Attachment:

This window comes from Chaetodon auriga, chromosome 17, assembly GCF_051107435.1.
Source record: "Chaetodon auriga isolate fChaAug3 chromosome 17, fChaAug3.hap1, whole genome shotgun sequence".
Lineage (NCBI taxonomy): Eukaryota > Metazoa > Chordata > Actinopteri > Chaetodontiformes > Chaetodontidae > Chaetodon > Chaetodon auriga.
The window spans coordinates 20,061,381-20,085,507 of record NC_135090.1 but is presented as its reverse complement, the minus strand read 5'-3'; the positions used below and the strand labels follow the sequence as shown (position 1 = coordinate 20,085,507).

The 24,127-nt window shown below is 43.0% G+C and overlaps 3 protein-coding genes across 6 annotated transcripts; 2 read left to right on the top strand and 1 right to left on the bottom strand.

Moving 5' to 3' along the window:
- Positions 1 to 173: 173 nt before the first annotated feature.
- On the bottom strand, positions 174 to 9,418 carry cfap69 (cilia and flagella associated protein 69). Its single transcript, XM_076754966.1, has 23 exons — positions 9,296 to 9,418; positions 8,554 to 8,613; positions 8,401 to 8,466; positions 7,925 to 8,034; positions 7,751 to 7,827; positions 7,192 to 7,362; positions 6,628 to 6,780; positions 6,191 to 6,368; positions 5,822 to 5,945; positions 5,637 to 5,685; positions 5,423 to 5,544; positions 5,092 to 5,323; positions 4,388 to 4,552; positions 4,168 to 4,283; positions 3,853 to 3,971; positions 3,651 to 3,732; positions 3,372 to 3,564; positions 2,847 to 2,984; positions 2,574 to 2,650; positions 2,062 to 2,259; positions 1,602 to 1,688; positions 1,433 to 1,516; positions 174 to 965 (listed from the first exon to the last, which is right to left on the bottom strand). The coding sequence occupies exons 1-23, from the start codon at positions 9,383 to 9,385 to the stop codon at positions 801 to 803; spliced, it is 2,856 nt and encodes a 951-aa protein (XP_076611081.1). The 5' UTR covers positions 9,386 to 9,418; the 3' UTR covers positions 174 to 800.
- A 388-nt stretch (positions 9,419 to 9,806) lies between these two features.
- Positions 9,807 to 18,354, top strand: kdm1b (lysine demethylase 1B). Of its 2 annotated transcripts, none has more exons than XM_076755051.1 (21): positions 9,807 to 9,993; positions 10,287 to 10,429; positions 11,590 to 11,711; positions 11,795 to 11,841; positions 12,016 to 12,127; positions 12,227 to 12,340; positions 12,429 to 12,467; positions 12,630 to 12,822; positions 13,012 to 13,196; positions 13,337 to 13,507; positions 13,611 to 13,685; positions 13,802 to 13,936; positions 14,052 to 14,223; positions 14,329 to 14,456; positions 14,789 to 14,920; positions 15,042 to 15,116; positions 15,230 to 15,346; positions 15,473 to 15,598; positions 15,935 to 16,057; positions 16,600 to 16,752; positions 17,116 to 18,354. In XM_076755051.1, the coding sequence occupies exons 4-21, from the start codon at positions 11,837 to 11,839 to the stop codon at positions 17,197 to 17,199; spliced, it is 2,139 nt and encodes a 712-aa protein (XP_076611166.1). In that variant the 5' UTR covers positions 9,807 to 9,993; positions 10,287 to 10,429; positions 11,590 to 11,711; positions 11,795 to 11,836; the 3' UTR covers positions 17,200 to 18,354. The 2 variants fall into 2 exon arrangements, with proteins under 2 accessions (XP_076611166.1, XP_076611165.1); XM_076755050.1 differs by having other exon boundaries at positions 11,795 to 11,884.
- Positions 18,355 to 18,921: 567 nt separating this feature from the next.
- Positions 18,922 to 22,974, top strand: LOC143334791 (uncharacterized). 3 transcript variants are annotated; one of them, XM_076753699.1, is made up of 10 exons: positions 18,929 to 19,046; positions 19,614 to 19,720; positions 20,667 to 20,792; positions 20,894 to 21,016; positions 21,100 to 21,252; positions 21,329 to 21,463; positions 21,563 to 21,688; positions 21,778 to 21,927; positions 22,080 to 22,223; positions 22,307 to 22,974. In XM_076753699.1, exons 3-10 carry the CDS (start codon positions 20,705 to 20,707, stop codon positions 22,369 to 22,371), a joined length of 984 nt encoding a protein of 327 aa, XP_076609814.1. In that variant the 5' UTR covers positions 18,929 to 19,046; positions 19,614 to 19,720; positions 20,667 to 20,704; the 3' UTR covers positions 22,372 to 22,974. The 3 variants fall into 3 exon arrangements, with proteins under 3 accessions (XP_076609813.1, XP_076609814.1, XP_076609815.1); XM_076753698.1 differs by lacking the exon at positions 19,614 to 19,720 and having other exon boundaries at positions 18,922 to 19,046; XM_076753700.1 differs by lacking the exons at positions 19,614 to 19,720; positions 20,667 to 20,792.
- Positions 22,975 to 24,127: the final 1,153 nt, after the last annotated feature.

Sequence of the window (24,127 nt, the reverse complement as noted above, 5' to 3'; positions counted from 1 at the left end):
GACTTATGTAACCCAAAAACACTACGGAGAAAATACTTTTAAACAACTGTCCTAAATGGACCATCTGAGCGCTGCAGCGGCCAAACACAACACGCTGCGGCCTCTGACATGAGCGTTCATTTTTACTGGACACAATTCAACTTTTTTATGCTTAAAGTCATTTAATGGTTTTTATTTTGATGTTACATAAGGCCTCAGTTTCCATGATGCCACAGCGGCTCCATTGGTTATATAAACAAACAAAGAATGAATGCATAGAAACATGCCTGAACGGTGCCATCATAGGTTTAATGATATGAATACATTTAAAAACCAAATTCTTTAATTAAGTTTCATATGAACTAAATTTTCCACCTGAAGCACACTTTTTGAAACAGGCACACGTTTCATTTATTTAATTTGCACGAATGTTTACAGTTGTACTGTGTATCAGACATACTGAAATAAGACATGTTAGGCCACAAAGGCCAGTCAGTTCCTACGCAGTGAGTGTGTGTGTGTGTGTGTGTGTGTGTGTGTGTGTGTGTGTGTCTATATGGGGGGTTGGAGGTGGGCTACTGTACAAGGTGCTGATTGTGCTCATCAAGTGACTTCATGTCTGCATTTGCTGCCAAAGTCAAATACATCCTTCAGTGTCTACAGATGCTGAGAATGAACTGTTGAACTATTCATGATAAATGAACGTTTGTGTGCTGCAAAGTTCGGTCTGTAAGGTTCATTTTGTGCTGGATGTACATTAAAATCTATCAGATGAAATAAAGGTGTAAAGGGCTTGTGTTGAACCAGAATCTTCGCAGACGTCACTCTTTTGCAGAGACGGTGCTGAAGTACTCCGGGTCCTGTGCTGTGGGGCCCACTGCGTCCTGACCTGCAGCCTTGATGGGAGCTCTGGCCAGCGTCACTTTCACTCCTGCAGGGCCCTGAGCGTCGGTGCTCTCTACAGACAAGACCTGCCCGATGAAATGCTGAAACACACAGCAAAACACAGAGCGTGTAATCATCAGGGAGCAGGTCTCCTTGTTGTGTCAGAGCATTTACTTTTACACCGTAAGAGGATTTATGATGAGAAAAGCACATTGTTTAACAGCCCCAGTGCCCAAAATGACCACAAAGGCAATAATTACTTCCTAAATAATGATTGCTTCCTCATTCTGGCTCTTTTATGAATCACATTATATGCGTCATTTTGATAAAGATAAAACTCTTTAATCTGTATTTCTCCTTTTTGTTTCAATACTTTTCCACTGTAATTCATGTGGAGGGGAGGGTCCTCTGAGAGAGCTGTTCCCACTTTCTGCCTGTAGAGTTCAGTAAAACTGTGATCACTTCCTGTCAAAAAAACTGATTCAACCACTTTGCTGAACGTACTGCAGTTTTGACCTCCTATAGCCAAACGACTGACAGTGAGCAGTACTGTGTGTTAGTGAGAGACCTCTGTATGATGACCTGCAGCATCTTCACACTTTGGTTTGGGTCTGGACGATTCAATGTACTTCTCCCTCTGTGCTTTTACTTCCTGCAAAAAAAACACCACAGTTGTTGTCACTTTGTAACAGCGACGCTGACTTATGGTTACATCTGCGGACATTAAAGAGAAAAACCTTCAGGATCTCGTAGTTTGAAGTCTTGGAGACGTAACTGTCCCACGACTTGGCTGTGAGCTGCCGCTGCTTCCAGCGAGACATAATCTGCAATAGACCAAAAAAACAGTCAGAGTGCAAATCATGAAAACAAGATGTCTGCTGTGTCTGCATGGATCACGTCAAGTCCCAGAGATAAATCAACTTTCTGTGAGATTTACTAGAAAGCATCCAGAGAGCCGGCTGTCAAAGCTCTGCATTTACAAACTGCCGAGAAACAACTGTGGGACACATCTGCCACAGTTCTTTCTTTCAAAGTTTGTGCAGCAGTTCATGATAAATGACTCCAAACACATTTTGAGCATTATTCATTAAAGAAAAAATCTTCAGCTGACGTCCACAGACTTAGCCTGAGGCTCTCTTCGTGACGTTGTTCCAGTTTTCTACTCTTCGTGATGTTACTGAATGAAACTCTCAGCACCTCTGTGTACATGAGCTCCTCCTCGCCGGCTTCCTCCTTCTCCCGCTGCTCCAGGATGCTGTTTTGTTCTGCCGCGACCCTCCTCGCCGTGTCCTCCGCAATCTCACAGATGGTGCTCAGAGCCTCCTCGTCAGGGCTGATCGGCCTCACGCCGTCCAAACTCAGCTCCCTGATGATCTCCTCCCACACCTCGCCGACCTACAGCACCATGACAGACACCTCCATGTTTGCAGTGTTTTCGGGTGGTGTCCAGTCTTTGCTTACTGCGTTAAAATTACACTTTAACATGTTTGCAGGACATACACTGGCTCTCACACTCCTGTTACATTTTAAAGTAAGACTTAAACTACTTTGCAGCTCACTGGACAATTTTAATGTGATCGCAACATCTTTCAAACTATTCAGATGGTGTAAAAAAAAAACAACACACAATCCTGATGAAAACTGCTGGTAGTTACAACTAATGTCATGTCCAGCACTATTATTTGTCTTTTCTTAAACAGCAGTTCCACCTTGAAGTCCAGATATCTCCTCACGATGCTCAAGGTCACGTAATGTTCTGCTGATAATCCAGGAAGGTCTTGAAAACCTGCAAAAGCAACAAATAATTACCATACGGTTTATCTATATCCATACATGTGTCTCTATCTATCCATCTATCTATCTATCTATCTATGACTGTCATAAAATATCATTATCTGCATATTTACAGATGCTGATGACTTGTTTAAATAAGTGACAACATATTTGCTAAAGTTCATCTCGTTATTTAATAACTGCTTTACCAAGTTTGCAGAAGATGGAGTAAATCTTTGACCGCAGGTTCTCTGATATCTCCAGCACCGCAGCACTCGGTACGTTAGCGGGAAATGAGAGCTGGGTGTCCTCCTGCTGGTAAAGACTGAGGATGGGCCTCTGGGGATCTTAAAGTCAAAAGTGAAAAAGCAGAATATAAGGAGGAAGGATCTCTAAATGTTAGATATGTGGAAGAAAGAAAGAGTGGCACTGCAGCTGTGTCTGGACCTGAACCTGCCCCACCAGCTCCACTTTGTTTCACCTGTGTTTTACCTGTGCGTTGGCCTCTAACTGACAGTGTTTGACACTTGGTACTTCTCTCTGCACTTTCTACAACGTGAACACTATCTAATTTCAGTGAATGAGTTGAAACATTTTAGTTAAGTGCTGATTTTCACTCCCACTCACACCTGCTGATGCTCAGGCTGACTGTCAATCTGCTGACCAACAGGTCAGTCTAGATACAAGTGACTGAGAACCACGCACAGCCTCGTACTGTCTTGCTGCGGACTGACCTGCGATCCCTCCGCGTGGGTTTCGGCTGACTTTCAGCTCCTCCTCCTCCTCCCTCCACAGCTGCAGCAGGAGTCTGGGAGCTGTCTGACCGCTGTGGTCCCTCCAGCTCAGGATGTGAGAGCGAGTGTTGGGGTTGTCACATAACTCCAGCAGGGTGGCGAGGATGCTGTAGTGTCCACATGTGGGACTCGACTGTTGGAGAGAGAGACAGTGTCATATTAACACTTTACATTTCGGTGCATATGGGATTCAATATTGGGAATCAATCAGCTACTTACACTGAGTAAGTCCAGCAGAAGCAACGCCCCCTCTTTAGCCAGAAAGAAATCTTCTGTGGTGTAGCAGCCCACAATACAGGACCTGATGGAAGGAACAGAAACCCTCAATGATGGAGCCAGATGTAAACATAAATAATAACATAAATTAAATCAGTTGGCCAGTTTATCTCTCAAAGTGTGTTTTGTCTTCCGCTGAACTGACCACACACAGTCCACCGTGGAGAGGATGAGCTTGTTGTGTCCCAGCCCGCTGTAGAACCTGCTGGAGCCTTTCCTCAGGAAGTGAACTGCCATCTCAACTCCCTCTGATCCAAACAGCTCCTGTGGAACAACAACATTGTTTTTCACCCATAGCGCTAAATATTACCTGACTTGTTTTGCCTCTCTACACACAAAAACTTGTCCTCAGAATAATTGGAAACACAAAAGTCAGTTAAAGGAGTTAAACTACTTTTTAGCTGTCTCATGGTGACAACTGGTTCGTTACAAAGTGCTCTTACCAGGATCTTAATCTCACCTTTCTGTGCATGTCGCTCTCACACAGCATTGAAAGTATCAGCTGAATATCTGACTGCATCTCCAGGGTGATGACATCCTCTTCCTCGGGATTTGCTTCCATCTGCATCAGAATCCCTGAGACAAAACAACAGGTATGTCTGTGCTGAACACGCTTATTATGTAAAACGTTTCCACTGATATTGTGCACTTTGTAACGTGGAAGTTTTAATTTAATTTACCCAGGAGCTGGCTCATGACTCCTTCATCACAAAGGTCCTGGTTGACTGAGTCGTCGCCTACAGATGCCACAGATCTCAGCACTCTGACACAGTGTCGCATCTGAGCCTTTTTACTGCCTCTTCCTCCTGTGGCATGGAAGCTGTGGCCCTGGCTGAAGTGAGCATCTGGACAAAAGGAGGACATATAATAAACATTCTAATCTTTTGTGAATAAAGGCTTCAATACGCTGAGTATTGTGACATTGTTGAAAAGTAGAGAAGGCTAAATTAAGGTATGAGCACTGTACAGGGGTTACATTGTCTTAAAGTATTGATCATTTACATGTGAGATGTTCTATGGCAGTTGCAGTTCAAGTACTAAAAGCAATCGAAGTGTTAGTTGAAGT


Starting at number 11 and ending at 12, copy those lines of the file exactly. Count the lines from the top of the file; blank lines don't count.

- Positions 18,355 to 18,921: 567 nt separating this feature from the next.
- Positions 18,922 to 22,974, top strand: LOC143334791 (uncharacterized). 3 transcript variants are annotated; one of them, XM_076753699.1, is made up of 10 exons: positions 18,929 to 19,046; positions 19,614 to 19,720; positions 20,667 to 20,792; positions 20,894 to 21,016; positions 21,100 to 21,252; positions 21,329 to 21,463; positions 21,563 to 21,688; positions 21,778 to 21,927; positions 22,080 to 22,223; positions 22,307 to 22,974. In XM_076753699.1, exons 3-10 carry the CDS (start codon positions 20,705 to 20,707, stop codon positions 22,369 to 22,371), a joined length of 984 nt encoding a protein of 327 aa, XP_076609814.1. In that variant the 5' UTR covers positions 18,929 to 19,046; positions 19,614 to 19,720; positions 20,667 to 20,704; the 3' UTR covers positions 22,372 to 22,974. The 3 variants fall into 3 exon arrangements, with proteins under 3 accessions (XP_076609813.1, XP_076609814.1, XP_076609815.1); XM_076753698.1 differs by lacking the exon at positions 19,614 to 19,720 and having other exon boundaries at positions 18,922 to 19,046; XM_076753700.1 differs by lacking the exons at positions 19,614 to 19,720; positions 20,667 to 20,792.